See a review in Harlaftis 2001

                                                   (Psaltis astro-ph/0410536)

There are eclipse mapping, doppler tomography (shown in the figure),
and echo tomography (see 0709.3500).
Models for the XRB structure

Evolution of normal stars
                Evolutionary tracks of single stars with
                masses from 0.8 to 150M. The slowest
                evolution is in the hatched regions
                (Lejeune T, Schaerer D Astron. Astrophys.
                366 538 (2001))
A track for a normal 5 solar mass star
Progenitors and descendants

                    Descendants of components of
                    close binaries depending on the
                    radius of the star at RLOF.

                    The boundary between progenitors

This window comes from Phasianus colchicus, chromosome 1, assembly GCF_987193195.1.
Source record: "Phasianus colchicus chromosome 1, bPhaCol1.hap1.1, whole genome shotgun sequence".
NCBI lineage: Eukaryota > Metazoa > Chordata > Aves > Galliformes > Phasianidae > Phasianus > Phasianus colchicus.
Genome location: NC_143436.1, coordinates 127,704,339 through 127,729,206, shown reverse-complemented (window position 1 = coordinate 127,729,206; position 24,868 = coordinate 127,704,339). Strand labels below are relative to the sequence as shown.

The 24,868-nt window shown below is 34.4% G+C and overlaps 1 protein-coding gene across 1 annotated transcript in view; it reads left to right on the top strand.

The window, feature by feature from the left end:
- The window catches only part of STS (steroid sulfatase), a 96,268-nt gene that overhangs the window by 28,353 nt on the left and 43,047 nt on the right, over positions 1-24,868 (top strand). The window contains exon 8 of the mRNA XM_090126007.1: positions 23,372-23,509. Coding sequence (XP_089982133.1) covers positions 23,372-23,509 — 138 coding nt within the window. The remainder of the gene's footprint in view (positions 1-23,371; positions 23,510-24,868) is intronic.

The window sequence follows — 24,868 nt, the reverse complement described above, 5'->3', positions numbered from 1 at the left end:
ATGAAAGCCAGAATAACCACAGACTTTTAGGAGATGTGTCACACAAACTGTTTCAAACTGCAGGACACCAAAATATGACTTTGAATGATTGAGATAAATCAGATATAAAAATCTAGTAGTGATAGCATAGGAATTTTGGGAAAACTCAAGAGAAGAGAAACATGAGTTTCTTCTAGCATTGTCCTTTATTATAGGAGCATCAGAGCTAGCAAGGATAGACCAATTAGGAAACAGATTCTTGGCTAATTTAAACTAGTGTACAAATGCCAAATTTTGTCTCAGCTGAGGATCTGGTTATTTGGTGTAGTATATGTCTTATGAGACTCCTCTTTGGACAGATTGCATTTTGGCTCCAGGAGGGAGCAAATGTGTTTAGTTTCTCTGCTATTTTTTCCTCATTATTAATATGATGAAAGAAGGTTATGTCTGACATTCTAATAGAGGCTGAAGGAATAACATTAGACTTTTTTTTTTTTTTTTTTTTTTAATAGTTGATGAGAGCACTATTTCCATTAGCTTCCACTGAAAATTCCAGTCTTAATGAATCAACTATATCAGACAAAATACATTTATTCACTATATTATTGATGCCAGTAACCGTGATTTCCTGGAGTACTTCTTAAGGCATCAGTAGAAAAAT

of He and CO-WDs is uncertain by
                    several 0.1MO.
                    The boundary between WDs and
                    NSs by ~ 1MO, while for the
                    formation of BHs the lower mass
                    limit may be even by ~ 10MO higher
                    than indicated.

                    [Postnov, Yungelson 2007]
Mass loss and evolution
                   Mass loss depends on
                   which stage of evolution
                   the star fills its Roche lobe

                   If star is isentropic
                   (e.g. deep convective envelope - RG stage),
                   mass loss tends to increase R with
                   decreasing M which generally leads to
                   unstable mass transfer.
Evolution of a 5M star in a close binary
                            Mass loss stages
Different cases for Roche lobe overflow